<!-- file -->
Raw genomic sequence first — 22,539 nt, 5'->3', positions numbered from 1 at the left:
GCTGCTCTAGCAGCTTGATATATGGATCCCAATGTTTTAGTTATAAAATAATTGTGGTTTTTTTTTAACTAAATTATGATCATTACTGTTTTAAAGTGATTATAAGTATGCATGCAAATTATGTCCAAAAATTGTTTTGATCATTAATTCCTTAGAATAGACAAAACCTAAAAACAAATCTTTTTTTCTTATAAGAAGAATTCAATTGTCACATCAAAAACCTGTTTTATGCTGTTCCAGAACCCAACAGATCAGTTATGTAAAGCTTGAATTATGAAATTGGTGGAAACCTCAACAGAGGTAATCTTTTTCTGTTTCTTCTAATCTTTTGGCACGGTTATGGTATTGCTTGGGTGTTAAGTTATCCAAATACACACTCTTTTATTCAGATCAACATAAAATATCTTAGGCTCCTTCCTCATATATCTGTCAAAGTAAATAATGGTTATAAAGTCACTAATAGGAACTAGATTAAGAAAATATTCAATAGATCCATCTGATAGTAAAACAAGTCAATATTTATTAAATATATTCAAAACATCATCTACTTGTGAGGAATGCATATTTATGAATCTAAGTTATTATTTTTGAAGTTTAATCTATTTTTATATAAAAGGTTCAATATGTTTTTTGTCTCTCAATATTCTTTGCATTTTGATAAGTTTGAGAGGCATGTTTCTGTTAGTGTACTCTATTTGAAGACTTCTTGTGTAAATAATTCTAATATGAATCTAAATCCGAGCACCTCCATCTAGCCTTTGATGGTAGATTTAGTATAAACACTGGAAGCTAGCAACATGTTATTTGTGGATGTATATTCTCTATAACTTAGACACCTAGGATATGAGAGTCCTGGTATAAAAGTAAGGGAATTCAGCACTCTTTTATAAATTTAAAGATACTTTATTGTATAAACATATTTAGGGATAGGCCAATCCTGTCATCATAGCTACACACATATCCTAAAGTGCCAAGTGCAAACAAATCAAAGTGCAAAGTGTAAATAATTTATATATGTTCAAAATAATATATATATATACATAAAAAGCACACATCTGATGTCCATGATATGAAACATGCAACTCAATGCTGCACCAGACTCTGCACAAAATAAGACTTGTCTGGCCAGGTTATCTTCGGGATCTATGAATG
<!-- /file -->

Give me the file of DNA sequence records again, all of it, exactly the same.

Raw genomic sequence first — 22,539 nt, 5'->3', positions numbered from 1 at the left:
GCTGCTCTAGCAGCTTGATATATGGATCCCAATGTTTTAGTTATAAAATAATTGTGGTTTTTTTTTAACTAAATTATGATCATTACTGTTTTAAAGTGATTATAAGTATGCATGCAAATTATGTCCAAAAATTGTTTTGATCATTAATTCCTTAGAATAGACAAAACCTAAAAACAAATCTTTTTTTCTTATAAGAAGAATTCAATTGTCACATCAAAAACCTGTTTTATGCTGTTCCAGAACCCAACAGATCAGTTATGTAAAGCTTGAATTATGAAATTGGTGGAAACCTCAACAGAGGTAATCTTTTTCTGTTTCTTCTAATCTTTTGGCACGGTTATGGTATTGCTTGGGTGTTAAGTTATCCAAATACACACTCTTTTATTCAGATCAACATAAAATATCTTAGGCTCCTTCCTCATATATCTGTCAAAGTAAATAATGGTTATAAAGTCACTAATAGGAACTAGATTAAGAAAATATTCAATAGATCCATCTGATAGTAAAACAAGTCAATATTTATTAAATATATTCAAAACATCATCTACTTGTGAGGAATGCATATTTATGAATCTAAGTTATTATTTTTGAAGTTTAATCTATTTTTATATAAAAGGTTCAATATGTTTTTTGTCTCTCAATATTCTTTGCATTTTGATAAGTTTGAGAGGCATGTTTCTGTTAGTGTACTCTATTTGAAGACTTCTTGTGTAAATAATTCTAATATGAATCTAAATCCGAGCACCTCCATCTAGCCTTTGATGGTAGATTTAGTATAAACACTGGAAGCTAGCAACATGTTATTTGTGGATGTATATTCTCTATAACTTAGACACCTAGGATATGAGAGTCCTGGTATAAAAGTAAGGGAATTCAGCACTCTTTTATAAATTTAAAGATACTTTATTGTATAAACATATTTAGGGATAGGCCAATCCTGTCATCATAGCTACACACATATCCTAAAGTGCCAAGTGCAAACAAATCAAAGTGCAAAGTGTAAATAATTTATATATGTTCAAAATAATATATATATATACATAAAAAGCACACATCTGATGTCCATGATATGAAACATGCAACTCAATGCTGCACCAGACTCTGCACAAAATAAGACTTGTCTGGCCAGGTTATCTTCGGGATCTATGAATG